What followed the short notice invitation was five weeks of stressful logistics to transport the bulky prefabricated house modules to London and arrange a team of Estonian builders to erect it just in three days. The house was then furnished with items also designed by Jaanus Orgusaar to make a visitor’s experience complete. A sturdy plywood shelf, table with lace like cut outs, and a shadow casting round lampshade make the interior inviting and cosy. The house and furnishings will be sold at the end of the exhibition. Due to the differences in climate, Noa could actually be used year-round in the UK with proper insulation.

People need to see the Noa to believe it

The fact that the house has already been built is in Tiit Sild’s opinion one of the main reasons for Noa’s popularity, in addition to its original design: “Architects often present pretty pictures of fantasy dwellings, but people still need to see the project materialised to be convinced. It is hard to get a true feeling of a house if you don’t see how it settles in the surroundings. The emotional impact is so much bigger if one can actually walk in from the door and see the interior by oneself.”

Estonian NOA house in London

The huge international interest in the project and the positive feedback they have received took Estonians by surprise, as the house didn’t get much publicity in Estonia after the prototype was built in 2010. Sild reckons that the reason for modest attention might be the fact that Estonia has a really long history with timber houses – they are very common and people are used to seeing them around. “For urbanised people abroad our tradition really is something very special, the concepts of sustainable materials and eco buildings combined with modern design are great selling arguments,” Sild says, praising the high production quality of Estonian timber manufacturers.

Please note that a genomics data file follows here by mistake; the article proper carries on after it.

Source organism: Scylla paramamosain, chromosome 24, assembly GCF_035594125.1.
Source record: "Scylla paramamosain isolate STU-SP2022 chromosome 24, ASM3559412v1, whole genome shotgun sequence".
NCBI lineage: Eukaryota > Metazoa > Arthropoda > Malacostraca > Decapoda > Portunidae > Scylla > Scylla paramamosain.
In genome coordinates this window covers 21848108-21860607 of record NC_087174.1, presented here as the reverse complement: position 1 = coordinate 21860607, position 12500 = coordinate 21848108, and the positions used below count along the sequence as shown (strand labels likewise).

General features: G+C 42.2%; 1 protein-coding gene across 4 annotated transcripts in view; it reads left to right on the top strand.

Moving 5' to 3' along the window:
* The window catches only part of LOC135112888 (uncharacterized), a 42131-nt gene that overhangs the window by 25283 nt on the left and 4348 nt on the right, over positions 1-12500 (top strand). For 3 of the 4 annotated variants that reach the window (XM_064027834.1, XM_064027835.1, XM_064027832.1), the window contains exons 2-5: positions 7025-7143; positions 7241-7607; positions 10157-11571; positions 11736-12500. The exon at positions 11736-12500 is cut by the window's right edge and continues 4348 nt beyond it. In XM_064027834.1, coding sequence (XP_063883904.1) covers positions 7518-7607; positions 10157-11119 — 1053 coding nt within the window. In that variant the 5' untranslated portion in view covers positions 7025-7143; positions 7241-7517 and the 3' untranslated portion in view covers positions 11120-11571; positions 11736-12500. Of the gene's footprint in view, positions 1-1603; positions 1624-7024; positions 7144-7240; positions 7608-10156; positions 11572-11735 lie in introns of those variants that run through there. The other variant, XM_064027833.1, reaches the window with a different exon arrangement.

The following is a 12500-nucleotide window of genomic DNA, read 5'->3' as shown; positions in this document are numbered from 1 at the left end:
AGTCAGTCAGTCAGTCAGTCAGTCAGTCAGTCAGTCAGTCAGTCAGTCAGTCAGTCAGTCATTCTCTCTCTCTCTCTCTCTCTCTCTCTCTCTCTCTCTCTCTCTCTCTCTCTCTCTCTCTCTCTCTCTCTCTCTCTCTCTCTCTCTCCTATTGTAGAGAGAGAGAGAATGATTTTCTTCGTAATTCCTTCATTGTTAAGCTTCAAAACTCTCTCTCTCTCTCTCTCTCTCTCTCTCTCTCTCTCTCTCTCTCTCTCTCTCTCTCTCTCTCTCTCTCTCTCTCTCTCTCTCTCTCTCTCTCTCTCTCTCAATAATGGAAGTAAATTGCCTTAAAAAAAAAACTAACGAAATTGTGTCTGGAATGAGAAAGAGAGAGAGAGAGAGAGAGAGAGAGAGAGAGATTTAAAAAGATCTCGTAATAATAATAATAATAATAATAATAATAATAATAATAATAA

Estonian Noa house model

“The response of the public at the exhibition has been wonderful. I think it is due to the strong character of the building – people really notice it and are not shy to step in and ask questions. The house seems to have great energy and for some reason really draws the attention of passing children.”

Online architecture shop offering top design prefabricated houses

Orgusaar isn’t keeping the idea to himself and has joined the online architecture outlet www.katus.eu. Katus is a project bank, offering modern prefabricated houses by top Estonian architects. At the moment it has about 40 different designs to offer by 10 timber manufacturers, and 12 of the projects were also exhibited on posters next to the Noa at Excel Centre.

Tiit Sild by Triin Kubar

The shop has only been open for a year and thus far they have concentrated mainly on the Scandinavian market. Sild explained that the idea of the enterprise is based on the common dilemma of a person building a house – they can choose between an expensive custom-made project built from scratch or a more affordable conservative-looking prefabricated house by an unknown architect. “This was a question we tried to solve – why can’t our best architects design progressive and contemporary houses that apply the principles of low cost and fast assembly without forgoing good design?” Sild contemplates about their quest to make modern architecture more accessible.

The architecture shop Katus is now organising an architecture competition to expand its selection of projects, and is working together with a real estate developer in Norway who will get the best designs built.

The CEO of Katus appreciates the opportunity to introduce Estonian architecture in the UK at the Grand Designs exhibition. “We also hope to find contacts with local builders in the UK: so far we have had our Estonian team coming over to erect the houses, but we do need someone on the site preparing the foundations for buildings and dealing with local planning permissions.” Sild therefore calls out to Estonian builders in the UK to contact him.

What is good designin modern architecture?

“In my opinion a good design isn’t only a matter of personal taste. I do believe in modern architecture, it has to be innovative and progressive; a house has to have ambition. Many new houses are modern only inside: using air conditioning, heat exchangers and solar panels. There is no need for them to look overly conservative. I’m not saying that a modern house needs to have a crazy design – it doesn’t need to be a funk-style building with a flat roof to be cool. Change in attitudes and habits comes in small steps, it is important to offer people choice,” Sild explains.

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Cover photo: “Noa” house in the garden of its designer, Jaanus Orgusaar. Photo by Terje Ugandi.